“Nine numbers on terrorism you should know”

Recently, Vision of Humanity published an analysis of the Institute for Economics & Peace’s 2015 Global Terrorism Index, a report which can be found here (PDF file, 7.6 MB). VoH has compiled a list of nine numbers relating to terrorism to highlight the impact of terrorism in the last year. We shall examine each briefly.

1. 32,685 lives were lost to terrorism last year. 

It is worth exploring how “terrorism” is defined. In the 2015 Global Terrorism Index, the report acknowledges that terrorism has no clear, universal definition. The report opts to use the following definition: ‘the threatened or actual use of illegal force and violence by a non state actor to attain a political, economic, religious, or social goal through fear, coercion, or intimidation’. Others (see: “Globalization and Violence, Vol. 3”, p. xxx) often include state terrorism in definitions. If drone strikes, for example, counted as acts of terrorism, the bodycount would be drastically higher than stated in the Index.

2. The number of people killed by terrorism has increased by nine times since 2000.

Again, this depends on how we define terrorism. In the context of this report, however, a valid point can still be made: people are significantly less safe from non-state terrorist actors than they were only 15 years ago.

3. In 2014, 78% of terrorism-related deaths occurred in only five countries–Afghanistan, Iraq, Nigeria, Pakistan and Syria.

This statistic shows that non-state terrorist actions largely occur in areas where governments have little power, legitimacy or presence. More than half of all 2014 terrorism deaths occurred in two of these countries (Nigeria and Iraq)

4. In 2014, the economic cost of terrorism was 52.9 billion USD, an increase of over 60% from the previous year.

This figure was calculated from “the direct and indirect costs of the loss of life, destruction of property and losses from ransom payments” (Global Terrorism Index 2015, p.61). This number is only an estimate, as it is noted in the report that it is immensely difficult to calculate “indirect costs” of violence.

5. 67 countries experienced one or more terrorism-related deaths in 2014.

This is correct per the definitions used, but it is worth reflecting on #3 once more, as it acknowledges that, despite the global presence of terrorism, the vast majority of deaths occur in a very small number of countries, which is also highlighted by the Vision of Humanity article’s next point:

6. 95 countries experienced no deaths relating to terrorism in 2014.

It must be noted, however, that “no deaths” does not mean terrorism had no impact. Many terrorist attacks in recent years have had significant impacts on feelings of safety and security, perceptions of foreigners or members of different religious or ethnic groups, and even on the public’s right to privacy due to increasingly restrictive laws enacted as a response to perceived terrorist threats.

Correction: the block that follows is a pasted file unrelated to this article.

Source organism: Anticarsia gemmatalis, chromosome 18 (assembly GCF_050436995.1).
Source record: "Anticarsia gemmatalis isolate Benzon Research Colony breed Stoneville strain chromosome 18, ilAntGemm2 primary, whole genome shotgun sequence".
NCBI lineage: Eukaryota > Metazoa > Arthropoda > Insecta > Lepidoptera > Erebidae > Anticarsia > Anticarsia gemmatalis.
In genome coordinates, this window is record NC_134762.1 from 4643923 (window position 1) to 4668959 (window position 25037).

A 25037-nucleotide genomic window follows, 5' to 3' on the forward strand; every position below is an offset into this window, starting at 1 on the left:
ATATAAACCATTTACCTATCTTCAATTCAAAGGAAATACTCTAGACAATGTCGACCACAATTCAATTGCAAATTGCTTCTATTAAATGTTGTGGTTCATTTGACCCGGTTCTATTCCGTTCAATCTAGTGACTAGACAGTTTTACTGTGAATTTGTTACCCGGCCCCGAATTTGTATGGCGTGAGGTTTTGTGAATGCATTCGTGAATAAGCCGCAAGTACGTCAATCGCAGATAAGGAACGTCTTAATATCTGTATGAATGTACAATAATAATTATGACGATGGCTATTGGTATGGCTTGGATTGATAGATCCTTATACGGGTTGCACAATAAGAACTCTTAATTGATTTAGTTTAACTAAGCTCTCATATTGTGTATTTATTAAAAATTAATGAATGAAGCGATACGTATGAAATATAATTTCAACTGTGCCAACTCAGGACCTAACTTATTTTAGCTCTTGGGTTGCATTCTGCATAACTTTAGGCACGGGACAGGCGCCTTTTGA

7. 2.6% of deaths from terrorism have occurred in the West since 2000.

This is a very small percentage, and it highlights the fact that, particularly in the case of Daesh/ISIS, terrorism impacts an overwhelmingly higher number of people in non-Western countries–particularly Muslims–when compared with victims in Western states.

8. Lone wolf attackers accounted from 70% of all deaths from terrorism in the West from 2006 – 2014.

9. During this time, 80% of deaths by lone wolf terrorists in the West were driven by right wing extremism, nationalism, antigovernment sentiment and political extremism and other forms of supremacy.

These final two points drive home the fact that terrorism in the West is much more likely to come from homegrown political extremism than it is from Islamist groups. An FBI report shows that in the United States, between 1980 and 2005, very few terrorist attacks (approximately 6%) were carried out by Islamist groups. The FBI’s report of terrorist attacks was compiled into this pie chart, by LoonWatch:


Overall, Vision of Humanity’s article, “Nine Numbers on Terrorism You Should Know” provides an insightful analysis of the 2015 Global Terrorism Index. There are some potential issues with the report’s definition of terrorism, but the data provided is sound.

“How to Beat Islamic State” by Maajid Nawaz

In a recent op-ed for the Wall Street Journal, Maajid Nawaz discusses how we as “the West” can defeat Daesh, also known as Islamic State. Nawaz argues that he has a unique perspective on tackling Islamist groups, as he himself once served as a leader of an Islamist group  (albeit a non-violent one).

One of the issues Nawaz presents is the inability or unwillingness of Western governments to name or define the “enemy” they are fighting. He says, “I call this the Voldemort effect, after the villain in J.K. Rowling’s Harry Potter books. Many well-meaning people in Ms. Rowling’s fictional world are so petrified of Voldemort’s evil that they do two things: They refuse to call Voldemort by name, instead referring to ‘He Who Must Not Be Named,’ and they deny that he exists in the first place. Such dread only increases public hysteria, thus magnifying the appeal of Voldemort’s power.” While linking Harry Potter with Daesh may seem farcical on the surface, recent comments by those in the political sphere, from Donald Trump to Marine Le Pen, show just how dangerous it can be to leave a threat undefined. As crimes against Muslims are on the rise, Nawaz’s suggestion that “public hysteria”will increase appears to be at least partially accurate.

Central to Nawaz’s proposals for stopping Daesh are three points: (1) isolate them (Daesh), (2) make them less appealing to marginalised Muslims and (3) avoid an all-out “clash of civilisations” between “Islamic civilisation” and “the West”.

Read the full article here.